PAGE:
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Rethinking sovereignty in international fiscal policy


The power to raise taxes is a sine qua non for the functioning of the modern state. Governments frequently defend the independence of their fiscal policy as a matter of sovereignty. This article challenges this defence by demonstrating that it relies on an antiquated conception of sovereignty. Instead of the Westphalian sovereignty centred on non-intervention that has long dominated relations between states, today's fiscal interdependence calls for a conception of sovereignty that assigns duties as well as rights to states. While such a circumscribed conception of sovereignty has emerged in other areas of international law in recent years, it has yet to be extended to fiscal questions. Here, these duties arguably include obligations of transparency, of respect for the fiscal choices of other countries, and of distributive justice. The resulting conception of sovereignty is one that emphasises its instrumental as well as its conditional character. Neither state sovereignty nor self-determination is an end in itself, but a means to promoting individual well-being. It is conditional in the sense that if states do not live up to their fiscal obligations towards other states, their claims to autonomy are void.

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1 See BBC, ‘Swiss Bank Refuses US Tax Request’ (1 May 2009), {}, last accessed 13 September 2010.

2 See, for example, Avi-Yonah Reuven, ‘Globalization, Tax Competition, and the Fiscal Crisis of the Welfare State’, Harvard Law Review, 113:7 (2000), pp. 15731676 ; Rixen Thomas, ‘Tax Competition and Inequality – The Case for Global Tax Governance’, Global Governance: A Review of Multilateralism and International Organizations, 17 (2011) pp. 447467, in print ; Dietsch Peter, ‘Tax competition and its effects on domestic and global justice’, in Banai Ayelet, Ronzoni Miriam, Schemmel Christian (eds), Social Justice, Global Dynamics – Theoretical and Empirical Perspectives (London: Routledge, 2011), pp. 95113 .

3 See Thomas Rixen, ‘From double tax avoidance to tax competition: explaining the institutional trajectory of international tax governance’, Review of International Political Economy. First published on: 20 October 2010 (iFirst), p. 10. Rixen credits the term to Vann Richard J., ‘A Model Tax Treaty for the Asian-Pacific Region? (Part I)’, Bulletin for International Fiscal Documentation, 45:3 (1991), pp. 99111; see p. 102 .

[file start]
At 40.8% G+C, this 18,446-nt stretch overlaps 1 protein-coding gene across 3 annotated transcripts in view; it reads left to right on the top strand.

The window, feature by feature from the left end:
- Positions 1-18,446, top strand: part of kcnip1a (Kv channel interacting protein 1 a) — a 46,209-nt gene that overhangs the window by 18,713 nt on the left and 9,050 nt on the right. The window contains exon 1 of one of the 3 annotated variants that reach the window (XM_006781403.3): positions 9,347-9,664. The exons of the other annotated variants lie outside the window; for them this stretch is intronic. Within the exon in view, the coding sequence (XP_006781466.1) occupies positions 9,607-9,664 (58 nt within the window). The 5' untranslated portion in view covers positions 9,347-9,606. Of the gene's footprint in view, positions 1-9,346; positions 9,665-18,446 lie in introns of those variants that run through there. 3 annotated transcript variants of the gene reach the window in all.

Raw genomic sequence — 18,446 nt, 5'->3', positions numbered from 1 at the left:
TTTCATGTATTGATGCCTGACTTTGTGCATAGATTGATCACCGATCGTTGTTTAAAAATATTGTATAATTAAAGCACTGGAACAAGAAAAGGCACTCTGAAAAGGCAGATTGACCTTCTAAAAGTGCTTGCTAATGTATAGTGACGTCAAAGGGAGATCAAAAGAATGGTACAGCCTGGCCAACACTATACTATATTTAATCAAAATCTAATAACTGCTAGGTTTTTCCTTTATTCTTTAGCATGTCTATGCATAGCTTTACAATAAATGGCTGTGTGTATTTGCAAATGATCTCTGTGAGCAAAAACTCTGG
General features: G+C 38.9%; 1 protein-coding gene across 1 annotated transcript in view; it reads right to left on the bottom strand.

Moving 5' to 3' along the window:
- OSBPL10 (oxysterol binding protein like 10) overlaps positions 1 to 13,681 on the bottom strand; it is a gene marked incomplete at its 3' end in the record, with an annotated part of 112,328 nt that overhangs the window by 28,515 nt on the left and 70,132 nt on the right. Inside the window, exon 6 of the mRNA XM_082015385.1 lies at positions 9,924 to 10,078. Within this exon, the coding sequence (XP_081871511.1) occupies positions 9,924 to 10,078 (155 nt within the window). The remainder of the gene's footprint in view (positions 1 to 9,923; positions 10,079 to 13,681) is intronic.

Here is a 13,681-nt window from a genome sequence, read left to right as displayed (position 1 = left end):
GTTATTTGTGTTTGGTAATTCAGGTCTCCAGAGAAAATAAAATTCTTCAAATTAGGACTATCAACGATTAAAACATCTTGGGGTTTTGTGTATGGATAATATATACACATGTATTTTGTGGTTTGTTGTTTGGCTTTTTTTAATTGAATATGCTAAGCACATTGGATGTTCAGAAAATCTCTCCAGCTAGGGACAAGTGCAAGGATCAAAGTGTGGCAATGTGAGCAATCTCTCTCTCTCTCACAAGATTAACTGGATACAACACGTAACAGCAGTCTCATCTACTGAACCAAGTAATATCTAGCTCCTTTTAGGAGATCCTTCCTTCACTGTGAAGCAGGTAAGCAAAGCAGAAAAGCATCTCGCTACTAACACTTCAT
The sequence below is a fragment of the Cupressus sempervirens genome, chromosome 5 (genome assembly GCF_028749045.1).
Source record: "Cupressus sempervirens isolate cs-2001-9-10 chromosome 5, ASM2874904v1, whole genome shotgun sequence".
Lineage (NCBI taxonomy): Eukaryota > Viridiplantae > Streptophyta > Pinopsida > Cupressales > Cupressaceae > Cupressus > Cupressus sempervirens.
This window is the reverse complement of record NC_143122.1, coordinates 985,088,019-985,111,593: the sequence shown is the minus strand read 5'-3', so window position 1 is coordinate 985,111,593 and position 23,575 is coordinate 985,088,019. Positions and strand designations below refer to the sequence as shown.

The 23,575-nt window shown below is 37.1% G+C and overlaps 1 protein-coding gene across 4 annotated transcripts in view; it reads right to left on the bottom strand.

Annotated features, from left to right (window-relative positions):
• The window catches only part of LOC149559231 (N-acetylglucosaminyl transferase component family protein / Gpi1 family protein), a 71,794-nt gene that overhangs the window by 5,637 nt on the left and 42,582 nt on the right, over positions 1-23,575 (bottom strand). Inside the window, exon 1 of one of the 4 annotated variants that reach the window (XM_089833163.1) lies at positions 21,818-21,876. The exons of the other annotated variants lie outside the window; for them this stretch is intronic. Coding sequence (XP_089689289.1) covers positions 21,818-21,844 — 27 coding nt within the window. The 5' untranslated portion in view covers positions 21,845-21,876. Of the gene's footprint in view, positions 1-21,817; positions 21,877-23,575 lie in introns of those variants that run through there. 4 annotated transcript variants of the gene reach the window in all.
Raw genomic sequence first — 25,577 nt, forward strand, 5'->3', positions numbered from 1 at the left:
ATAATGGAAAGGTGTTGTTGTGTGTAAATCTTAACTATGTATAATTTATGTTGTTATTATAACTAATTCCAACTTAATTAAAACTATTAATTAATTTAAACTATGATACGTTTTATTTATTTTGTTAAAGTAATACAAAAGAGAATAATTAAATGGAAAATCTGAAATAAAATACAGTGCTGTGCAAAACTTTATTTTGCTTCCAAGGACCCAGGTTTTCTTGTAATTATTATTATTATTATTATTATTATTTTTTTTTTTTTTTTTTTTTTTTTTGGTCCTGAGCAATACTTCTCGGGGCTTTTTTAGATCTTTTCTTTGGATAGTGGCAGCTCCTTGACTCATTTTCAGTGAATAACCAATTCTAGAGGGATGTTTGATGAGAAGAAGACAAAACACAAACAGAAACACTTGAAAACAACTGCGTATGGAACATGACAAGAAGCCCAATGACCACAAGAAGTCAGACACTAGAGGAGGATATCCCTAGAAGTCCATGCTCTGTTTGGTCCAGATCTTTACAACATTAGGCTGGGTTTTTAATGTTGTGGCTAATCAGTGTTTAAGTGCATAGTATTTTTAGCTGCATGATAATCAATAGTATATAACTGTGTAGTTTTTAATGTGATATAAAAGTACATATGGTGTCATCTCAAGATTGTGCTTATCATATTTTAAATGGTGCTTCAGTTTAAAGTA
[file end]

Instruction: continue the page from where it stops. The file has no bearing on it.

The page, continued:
4 This question targets the ‘regulative’ as opposed to the ‘constitutive’ face of sovereignty. See Philpott Daniel, ‘Sovereignty: An Introduction and Brief History’, Journal of International Affairs, 48:2 (1995), pp. 353368 . Whereas the latter defines the legitimate holders of sovereignty, the former asks ‘what essential prerogatives in making and enforcing decisions’ legitimate polities enjoy (p. 358).

5 See Krasner Stephen D., ‘Pervasive Not Perverse: Semi-Sovereigns as the Global Norm’, Cornell International Law Journal, 30 (1997), pp. 651680; see pp. 653659 .

6 Krasner, ‘Semi-Sovereigns’, p. 656.

7 See Palan Ronan, ‘Tax Havens and the Commercialization of State Sovereignty’, International Organization, 56:1 (2002), pp. 151176 .

8 These two policy objectives are widely accepted as serving basic functions of domestic fiscal policy. See, for example, Avi-Yonah, ‘Globalization’, pp. 1576 and 1625.

9 See Avi-Yonah, ‘Globalization’, pp. 1527 and 1621.

10 See Rixen, ‘From double tax avoidance to tax competition’. For the OECD tax convention that serves as foundation to this regime, see Organisation for Economic Cooperation and Development, Model Tax Convention on Income and on Capital: Condensed Version (Paris: OECD, 2005) .

11 Rixen, ‘From double tax avoidance to tax competition’, p. 13.

12 See Krasner, ‘Semi-Sovereigns’, p. 659. See also Buchanan Allen, Justice, Legitimacy, and Self-Determination (Oxford: Oxford University Press, 2004), pp. 5657 and chap. 6. Authors who do not make the distinction between different aspects of sovereignty that I rely on here, like Endicott Timothy, ‘The Logic of Freedom and Power’, in Besson Samantha and Tasioulas John (eds), The Philosophy of International Law (Oxford: Oxford University Press, 2010) ; or Klabbers Jan, ‘Clinching the Concept of Sovereignty: Wimbledon Redux’, Austrian Review of International and European Law, 3 (1999), pp. 345367 , capture these tensions as an apparent paradox of sovereignty.